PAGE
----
Back to it! It’s after eight, as I sit down to write this. Good timing, with the window directly above me, as the sun is going down and the birds are chattering away as they prepare for bed. Must say, the birds do love this place!
Not long back from the beach, actually, and the tide was miles out, once again. Back to normal. As ever, as I walked, the other dots on the sand seemed to disappear one-by-one until I was alone with my thoughts – and my parents! Paradise, as Pop would say. The breeze was gentle, as I walked along the water’s edge, stopping, every so often, to soak in the splendour … and wonder. I love to watch the waves take form as the force from the tide, returning, makes the sea curl up and over. The beautiful swirl of the white marling in the water, as though the work of a delicate paint brush, before the white froth crashes back down towards the sand. Nature is truly wondrous and the gift of time to be able to stop and ponder its magic is something I have never taken for granted.
One question. What makes the waves white? The thrill of that first glimpse of the sea – heightened by the sight of the white-topped waves rolling in – as we arrived in Banff, or Largs enroute to Millport for our summer holiday – stays with me. Piled in the back of the car – me, always in the middle – we used to shout ‘I see sea!’ or break into song, ‘Summer has come from the sunny land, summer is here to stay …’. I told you, life was so much simpler then. We may have had less, in terms of material things, but we were so much richer!
It is my friend, Fiona’s Birthday, today. Chatting on the phone, she commented that I seemed very focused on the past just now. She’s right. Gosh, I have just looked up and the formation of clouds has turned pink against the pale blue sky and there’s one individual star directly overhead. Wow! Now, if that doesn’t make one think, what does? I remember that awful time when Wilbur died – our beloved Clumber Spaniel – in January, 2011. He was thirteen and a half years old and had done his best to stay with us as long as possible. We were heartbroken but, that very night, a lone star appeared in the sky shining brightly above the back garden and it was there every night for weeks. We called it Billy’s Star and the comfort we gleaned from it, I cannot tell you … I wish you could see this one above me now. I’ve tried to catch it on my phone but, unsuccessfully. Perhaps, it really is a magic star and, that being so, like fairies, it cannot be captured on camera. Definitely one to wish upon, though, and that I have done. Who do I think it is? Well, definitely one of two: Pop or Wilby. I like to think they are together, watching over us. How many gins? Only one!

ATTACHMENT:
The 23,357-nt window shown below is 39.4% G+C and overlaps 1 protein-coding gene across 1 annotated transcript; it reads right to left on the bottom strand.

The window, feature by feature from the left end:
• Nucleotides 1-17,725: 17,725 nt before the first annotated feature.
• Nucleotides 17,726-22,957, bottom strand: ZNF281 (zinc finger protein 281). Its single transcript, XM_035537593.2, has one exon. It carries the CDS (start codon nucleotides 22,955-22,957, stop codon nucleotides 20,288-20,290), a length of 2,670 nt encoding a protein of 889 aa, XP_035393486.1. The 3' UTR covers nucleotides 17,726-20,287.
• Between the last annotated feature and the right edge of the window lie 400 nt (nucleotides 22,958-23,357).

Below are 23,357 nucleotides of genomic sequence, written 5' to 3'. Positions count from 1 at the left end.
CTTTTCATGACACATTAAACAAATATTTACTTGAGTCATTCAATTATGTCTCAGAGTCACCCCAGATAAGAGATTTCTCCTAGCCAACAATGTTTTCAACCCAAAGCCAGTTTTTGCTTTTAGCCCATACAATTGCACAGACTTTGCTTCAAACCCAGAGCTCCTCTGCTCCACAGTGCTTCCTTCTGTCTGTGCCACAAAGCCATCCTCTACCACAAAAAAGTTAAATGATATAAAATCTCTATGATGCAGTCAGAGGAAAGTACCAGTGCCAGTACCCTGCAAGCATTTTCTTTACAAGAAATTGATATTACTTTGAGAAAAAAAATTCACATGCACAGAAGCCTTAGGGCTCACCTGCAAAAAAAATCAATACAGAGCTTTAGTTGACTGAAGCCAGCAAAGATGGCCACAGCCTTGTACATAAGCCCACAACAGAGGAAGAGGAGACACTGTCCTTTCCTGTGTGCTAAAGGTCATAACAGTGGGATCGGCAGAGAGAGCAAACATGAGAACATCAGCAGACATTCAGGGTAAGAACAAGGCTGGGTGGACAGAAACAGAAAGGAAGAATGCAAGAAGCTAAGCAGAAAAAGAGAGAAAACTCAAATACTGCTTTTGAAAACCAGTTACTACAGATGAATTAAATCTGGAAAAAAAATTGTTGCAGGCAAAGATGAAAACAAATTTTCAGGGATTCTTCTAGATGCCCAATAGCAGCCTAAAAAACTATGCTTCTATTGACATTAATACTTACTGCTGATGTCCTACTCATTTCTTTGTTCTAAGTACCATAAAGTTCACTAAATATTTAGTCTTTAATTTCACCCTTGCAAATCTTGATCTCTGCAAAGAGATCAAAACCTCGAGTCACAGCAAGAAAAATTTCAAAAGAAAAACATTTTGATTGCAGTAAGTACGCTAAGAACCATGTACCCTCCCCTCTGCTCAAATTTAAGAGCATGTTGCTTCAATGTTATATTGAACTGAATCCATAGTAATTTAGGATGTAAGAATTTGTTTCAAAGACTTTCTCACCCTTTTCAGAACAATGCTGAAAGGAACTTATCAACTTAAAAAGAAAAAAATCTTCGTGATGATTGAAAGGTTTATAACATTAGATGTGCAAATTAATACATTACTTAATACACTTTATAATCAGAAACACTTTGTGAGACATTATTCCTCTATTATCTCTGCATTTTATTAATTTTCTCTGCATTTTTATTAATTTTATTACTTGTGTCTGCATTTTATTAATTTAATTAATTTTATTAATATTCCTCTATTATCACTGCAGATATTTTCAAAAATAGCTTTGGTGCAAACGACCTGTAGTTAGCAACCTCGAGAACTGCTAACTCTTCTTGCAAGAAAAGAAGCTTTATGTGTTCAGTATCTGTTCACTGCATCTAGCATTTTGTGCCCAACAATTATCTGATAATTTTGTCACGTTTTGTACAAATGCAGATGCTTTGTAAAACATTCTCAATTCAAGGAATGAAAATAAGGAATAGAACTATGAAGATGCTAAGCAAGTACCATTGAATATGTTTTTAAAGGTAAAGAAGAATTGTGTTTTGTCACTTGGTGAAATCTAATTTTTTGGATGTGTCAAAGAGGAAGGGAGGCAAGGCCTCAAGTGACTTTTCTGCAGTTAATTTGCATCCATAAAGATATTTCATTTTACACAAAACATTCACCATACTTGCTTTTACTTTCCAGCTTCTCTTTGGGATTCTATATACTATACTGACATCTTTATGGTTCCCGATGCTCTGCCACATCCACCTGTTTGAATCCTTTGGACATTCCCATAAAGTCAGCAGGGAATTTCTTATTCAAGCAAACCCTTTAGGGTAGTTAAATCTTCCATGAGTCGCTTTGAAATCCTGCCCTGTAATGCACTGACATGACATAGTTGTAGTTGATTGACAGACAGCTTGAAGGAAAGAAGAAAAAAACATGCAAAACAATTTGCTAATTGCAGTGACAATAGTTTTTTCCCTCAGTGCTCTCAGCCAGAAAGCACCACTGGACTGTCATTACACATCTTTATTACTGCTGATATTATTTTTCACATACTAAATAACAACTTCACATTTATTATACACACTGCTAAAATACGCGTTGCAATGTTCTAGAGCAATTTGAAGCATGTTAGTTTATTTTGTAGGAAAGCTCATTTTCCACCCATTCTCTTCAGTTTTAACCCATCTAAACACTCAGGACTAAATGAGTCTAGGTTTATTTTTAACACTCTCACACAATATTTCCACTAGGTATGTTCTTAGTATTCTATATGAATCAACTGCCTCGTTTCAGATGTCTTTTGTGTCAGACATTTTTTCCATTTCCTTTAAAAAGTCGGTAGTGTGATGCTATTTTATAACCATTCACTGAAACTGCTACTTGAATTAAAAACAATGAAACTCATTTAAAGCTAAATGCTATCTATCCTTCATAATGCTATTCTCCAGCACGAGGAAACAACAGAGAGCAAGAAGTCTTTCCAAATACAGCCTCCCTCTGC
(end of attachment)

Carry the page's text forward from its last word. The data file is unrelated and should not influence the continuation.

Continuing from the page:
I should imagine this enforced pause in our lives must have encouraged many to reflect. I hope so. Much needed. Time for perspective and an appreciation of what is truly important. Separated from family members and loved ones, acutely aware of this virus’ ability to fell, it is sobering in the extreme. Nothing is more important than one’s family and friends and their wellbeing. The rest? Accessories.
Gosh, I shall never forget this evening and watching the changing hue of the sky, as I write, and the day bids its farewell. My star is becoming increasingly bright, perhaps in recognition of my wonder. You might like to know that my glass has been empty for some time! Becca has, now, seen fit to come upstairs and replenish it. What’s the saying? Why have a monkey … ?! Sorry, couldn’t resist.
Walking along the sand, earlier, I was pondering this evening’s topic. Having, obviously, alienated some of my readers with my Jeremy Clarkson quote referencing Hitler at the end of yesterday’s offering (at least Manny appreciated the humour), I have decided to … plough on as normal and detail my plans for the future, on release! It has been a time to reflect and a stark realisation that life can be taken in an instant. Not one of us knows how long we have (I have a feeling that is not grammatically correct) so why sit about here?! There are so many beautiful places to see and everyone has a bucket list. I need to go to Montana, to Dakota, to Wyoming, to Colorado and the Rocky Mountains, Yellowstone National Park. I have to see the Grand Canyon, Donny & Marie in Las Vegas, eat baked beans with the cowboys under the stars; drive down Route 66 and see the Mrs Doubtfire house in San Francisco!
I want to go back to Kenya – to Elsa’s Kopje in Meru – and sip sundowners with Becca, Manny and Ginny on the rock, by the fire, overlooking Africa! I made a promise to myself – in 2000 – that I would do just that … and I will! I want to take them to Samburu to see elephants in the wild – and be truly humbled, as I was. We, also, have to drive round The Cape, the southern-most tip of Africa (The Cape of Good Hope) as I did with Nanny and Bapa in 1987. There can be no more spectacular coastline.
So many more places to see. I was about to write Winnepesaukee – the location, I thought, for the 1981 (help!) film, On Golden Pond – but, on googling the spelling just now, I have just learned that the actual location for that unforgettable film was Squam Lake, Holderness, New Hampshire. No matter. I want to go there, too …
There is an urgency, coupled with a laissez-faire attitude, and I am seriously contemplating my wandering future. I have a finite amount of money, no career – not only was I, once, referred to as ‘a woman in her fifties with no skills’ but, more recently, Princess Beatrice, in The Windsors, referred to Trish as ‘a common shop ‘gull’’ – and a passion for writing. Methinks it is a no-brainer!
‘Maybe all one can do is hope to end up with the right regrets.’
The Ride Down Mount Morgan, Arthur Miller.
This is Trish, signing off.
Back on Thursday. Wednesday is for that book I keep threatening!